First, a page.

On Seeing Like a State
Subconsciously or not, most of us presuppose malice behind failure. This goes doubly for historical failures, and quadruply for political failures. The daily form of this hisses about “corrupt politicians” (past and present), perhaps about “businessmen and special interests”. The more extreme forms fall into conspiracy theory. Often this is diagnosed as a form of pessimism, especially “pessimism about politics”. That’s wrong; it’s optimism.
The pessimistic view is this: “Everyone is just trying their best.” If the horrors of history are the result of ill will then we should take comfort. It may not always be possible to avoid evil dictators, but at least we know that human agency has some power. An evil person realizing their evil machinations implies that perhaps a good person can successfully realize a good plan. Stalin may have been mean and bad, but if we just get the right people in there (read: me), then surely The Good will result. But if everyone is just “trying their best” then none of this is assured. Indeed – something is so broken that our best intentions still produce misery. So… what happened?
Seeing like a State sets out to answer this question. Namely: why do we see large state schemes cause so much misery even when guided by good intentions and (seemingly) careful design? And that also explains its subtitle: How Certain Schemes to Improve the Human Condition Have Failed.
If I had to give a one-sentence explanation of the book, it would be: “The effects of technocracy on a polity are almost always negative. Of course, that argument is detailed across four-hundred pages, and nothing but the book itself can really capture that analysis – I’ll do my best, but just read the book.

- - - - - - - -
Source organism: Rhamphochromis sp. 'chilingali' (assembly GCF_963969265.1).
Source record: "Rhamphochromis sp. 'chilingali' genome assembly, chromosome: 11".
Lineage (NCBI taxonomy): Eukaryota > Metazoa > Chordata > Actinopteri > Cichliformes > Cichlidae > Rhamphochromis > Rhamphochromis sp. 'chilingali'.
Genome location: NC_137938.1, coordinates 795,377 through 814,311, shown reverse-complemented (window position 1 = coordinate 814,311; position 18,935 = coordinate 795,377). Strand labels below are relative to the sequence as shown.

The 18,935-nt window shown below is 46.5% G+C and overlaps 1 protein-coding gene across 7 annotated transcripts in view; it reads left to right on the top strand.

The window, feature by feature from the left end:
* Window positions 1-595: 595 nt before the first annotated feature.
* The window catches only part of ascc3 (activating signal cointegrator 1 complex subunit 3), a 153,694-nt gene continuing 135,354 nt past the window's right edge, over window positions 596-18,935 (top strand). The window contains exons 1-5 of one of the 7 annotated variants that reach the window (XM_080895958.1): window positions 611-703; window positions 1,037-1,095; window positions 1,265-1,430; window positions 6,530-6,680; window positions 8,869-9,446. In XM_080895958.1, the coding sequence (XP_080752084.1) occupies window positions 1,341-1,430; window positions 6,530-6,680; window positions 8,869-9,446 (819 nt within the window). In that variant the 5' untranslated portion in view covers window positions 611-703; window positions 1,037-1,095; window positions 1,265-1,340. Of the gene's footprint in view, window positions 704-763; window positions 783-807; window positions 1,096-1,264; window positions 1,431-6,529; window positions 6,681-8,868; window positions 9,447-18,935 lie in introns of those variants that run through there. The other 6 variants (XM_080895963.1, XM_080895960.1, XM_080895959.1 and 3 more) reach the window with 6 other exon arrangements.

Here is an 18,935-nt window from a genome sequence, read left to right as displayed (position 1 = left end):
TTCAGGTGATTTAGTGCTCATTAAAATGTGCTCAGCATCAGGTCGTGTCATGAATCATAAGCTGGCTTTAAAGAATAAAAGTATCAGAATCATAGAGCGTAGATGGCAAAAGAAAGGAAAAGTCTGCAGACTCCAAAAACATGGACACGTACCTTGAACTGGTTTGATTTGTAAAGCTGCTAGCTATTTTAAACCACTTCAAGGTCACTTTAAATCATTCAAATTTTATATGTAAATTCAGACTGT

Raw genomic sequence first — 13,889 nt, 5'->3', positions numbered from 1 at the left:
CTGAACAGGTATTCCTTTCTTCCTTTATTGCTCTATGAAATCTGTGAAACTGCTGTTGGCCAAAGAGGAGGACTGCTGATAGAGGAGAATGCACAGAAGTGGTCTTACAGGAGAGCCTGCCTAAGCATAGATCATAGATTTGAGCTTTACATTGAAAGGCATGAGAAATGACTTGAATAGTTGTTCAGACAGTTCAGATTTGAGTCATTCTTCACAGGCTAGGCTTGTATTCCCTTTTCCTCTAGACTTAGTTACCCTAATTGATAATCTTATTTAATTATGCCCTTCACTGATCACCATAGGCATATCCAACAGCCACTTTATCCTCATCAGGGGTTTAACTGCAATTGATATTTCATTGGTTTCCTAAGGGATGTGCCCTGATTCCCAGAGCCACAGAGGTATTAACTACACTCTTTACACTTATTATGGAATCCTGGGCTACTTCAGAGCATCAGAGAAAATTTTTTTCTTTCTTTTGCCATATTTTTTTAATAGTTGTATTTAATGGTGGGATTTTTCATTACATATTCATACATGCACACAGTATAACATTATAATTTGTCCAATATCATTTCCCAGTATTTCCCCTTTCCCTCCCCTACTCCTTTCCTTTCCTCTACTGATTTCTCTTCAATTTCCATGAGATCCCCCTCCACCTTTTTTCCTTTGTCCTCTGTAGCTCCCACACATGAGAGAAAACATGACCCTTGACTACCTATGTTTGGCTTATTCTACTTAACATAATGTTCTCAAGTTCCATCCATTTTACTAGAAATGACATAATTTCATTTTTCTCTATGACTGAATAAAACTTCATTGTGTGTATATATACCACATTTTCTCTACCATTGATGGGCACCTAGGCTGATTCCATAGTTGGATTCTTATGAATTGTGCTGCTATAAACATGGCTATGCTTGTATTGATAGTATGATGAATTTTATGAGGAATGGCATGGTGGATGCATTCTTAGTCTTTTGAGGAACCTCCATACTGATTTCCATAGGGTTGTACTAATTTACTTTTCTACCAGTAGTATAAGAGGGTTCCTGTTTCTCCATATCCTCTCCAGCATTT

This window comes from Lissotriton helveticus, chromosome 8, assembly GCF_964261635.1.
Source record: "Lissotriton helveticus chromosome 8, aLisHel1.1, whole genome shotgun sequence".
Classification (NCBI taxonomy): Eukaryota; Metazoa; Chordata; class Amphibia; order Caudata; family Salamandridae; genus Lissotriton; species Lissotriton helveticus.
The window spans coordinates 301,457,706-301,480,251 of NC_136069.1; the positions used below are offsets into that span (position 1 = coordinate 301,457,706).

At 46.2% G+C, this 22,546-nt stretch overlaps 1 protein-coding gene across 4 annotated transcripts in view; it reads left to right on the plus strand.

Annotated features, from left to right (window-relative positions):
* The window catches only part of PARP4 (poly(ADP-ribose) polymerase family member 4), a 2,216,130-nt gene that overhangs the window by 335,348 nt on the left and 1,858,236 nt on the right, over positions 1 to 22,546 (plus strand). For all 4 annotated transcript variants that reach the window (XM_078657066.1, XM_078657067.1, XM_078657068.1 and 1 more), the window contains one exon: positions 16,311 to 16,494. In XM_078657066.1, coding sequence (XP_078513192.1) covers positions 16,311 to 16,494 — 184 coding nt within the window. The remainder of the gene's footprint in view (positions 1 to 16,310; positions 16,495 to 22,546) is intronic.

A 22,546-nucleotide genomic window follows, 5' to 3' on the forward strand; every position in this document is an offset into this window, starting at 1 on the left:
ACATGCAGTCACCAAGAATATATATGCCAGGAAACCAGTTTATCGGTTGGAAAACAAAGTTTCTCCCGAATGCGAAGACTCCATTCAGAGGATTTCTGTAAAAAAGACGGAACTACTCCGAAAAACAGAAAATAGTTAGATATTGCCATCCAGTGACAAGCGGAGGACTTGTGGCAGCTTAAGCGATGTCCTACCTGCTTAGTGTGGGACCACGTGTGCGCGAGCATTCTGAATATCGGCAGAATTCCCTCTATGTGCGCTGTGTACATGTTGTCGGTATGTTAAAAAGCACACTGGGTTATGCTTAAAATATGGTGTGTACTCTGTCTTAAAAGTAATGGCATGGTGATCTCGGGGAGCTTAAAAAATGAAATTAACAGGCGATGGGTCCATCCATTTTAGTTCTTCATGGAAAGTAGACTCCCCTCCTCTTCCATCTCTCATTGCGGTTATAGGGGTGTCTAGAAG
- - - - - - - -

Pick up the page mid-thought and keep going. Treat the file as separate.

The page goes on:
Its popularity means that many other bloggers have attempted more detailed analyses. These two are particularly good: a Ribbonfarm piece by Venkatesh Rao, and the more critical Slate Star Codex review by Scott Alexander. The SSC review, in particular, goes into a lot more detail than I will. On the economic side, J. Bradford Delong writes a some-what skewed (but good) analysis, which is here corrected by Crooked Timber. Finally, if you read anything, here’s James C. Scott’s own overview of Seeing Like a State.
The plethora of reviews also means a plethora of criticism. This is helpful: I don’t want to describe the book but explain its import, and contrasting analyses are better for that than a cursory retelling. But since explaining the book is going to take a lot of time, I’m going to have a whole other post replying to criticisms I’ve seen levied.